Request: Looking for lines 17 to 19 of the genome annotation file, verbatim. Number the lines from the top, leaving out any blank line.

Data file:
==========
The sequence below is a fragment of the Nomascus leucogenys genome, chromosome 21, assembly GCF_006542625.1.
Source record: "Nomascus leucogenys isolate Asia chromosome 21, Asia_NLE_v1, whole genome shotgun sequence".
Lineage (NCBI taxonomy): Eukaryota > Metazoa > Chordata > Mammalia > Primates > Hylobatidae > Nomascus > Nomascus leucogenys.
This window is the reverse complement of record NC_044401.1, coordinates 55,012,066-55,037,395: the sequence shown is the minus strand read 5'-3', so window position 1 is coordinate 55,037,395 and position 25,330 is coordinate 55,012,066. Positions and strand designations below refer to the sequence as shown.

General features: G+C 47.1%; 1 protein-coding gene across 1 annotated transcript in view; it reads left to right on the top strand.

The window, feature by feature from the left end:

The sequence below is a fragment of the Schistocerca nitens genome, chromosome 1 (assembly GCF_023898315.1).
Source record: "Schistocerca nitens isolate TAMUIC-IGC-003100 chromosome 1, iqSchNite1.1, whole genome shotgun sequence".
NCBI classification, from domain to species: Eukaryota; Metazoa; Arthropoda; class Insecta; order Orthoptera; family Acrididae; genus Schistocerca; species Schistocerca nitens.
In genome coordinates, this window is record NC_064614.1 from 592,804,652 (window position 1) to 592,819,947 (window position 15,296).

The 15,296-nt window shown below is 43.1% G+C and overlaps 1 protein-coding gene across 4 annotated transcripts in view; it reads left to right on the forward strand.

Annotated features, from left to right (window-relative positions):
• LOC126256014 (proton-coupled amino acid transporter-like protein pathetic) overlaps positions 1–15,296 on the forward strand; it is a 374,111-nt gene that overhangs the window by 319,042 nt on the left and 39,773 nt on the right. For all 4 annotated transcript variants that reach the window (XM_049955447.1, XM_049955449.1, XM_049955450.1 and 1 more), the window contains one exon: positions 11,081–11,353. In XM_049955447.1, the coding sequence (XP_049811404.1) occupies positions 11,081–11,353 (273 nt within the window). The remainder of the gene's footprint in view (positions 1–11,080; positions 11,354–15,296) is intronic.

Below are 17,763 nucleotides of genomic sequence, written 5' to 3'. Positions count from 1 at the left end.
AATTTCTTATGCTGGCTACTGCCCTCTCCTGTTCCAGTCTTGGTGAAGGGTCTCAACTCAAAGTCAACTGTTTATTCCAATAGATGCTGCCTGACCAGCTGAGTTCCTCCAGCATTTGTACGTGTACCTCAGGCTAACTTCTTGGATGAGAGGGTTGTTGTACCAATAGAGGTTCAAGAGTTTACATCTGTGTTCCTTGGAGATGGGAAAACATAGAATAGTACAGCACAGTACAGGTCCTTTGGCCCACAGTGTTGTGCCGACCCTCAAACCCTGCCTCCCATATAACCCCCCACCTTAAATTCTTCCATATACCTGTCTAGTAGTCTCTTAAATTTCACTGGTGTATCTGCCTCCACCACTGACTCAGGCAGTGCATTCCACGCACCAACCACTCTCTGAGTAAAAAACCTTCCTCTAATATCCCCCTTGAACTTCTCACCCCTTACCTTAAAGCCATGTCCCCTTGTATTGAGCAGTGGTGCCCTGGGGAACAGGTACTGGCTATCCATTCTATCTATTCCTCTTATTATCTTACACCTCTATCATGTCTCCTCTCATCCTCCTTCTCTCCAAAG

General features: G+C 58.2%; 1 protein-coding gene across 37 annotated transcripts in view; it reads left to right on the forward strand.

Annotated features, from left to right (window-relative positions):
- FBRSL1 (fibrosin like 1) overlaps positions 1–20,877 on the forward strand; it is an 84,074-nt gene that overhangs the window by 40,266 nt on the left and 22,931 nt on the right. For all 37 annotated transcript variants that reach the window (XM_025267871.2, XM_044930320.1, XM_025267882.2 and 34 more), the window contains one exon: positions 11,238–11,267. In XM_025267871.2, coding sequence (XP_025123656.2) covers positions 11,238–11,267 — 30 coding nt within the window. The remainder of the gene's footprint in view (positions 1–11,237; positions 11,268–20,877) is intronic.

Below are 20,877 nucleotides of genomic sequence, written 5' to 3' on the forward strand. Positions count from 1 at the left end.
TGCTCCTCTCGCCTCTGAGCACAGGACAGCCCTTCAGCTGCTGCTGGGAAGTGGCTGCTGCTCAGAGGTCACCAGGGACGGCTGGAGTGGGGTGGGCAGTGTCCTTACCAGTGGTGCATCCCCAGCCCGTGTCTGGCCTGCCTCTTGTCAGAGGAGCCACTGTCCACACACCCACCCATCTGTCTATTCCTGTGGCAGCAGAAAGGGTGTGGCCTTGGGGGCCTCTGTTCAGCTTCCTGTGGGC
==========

Annotated features, from left to right (window-relative positions):
- FBRSL1 (fibrosin like 1) overlaps positions 1–20,877 on the forward strand; it is an 84,074-nt gene that overhangs the window by 40,266 nt on the left and 22,931 nt on the right. For all 37 annotated transcript variants that reach the window (XM_025267871.2, XM_044930320.1, XM_025267882.2 and 34 more), the window contains one exon: positions 11,238–11,267. In XM_025267871.2, coding sequence (XP_025123656.2) covers positions 11,238–11,267 — 30 coding nt within the window. The remainder of the gene's footprint in view (positions 1–11,237; positions 11,268–20,877) is intronic.

Below are 20,877 nucleotides of genomic sequence, written 5' to 3' on the forward strand. Positions count from 1 at the left end.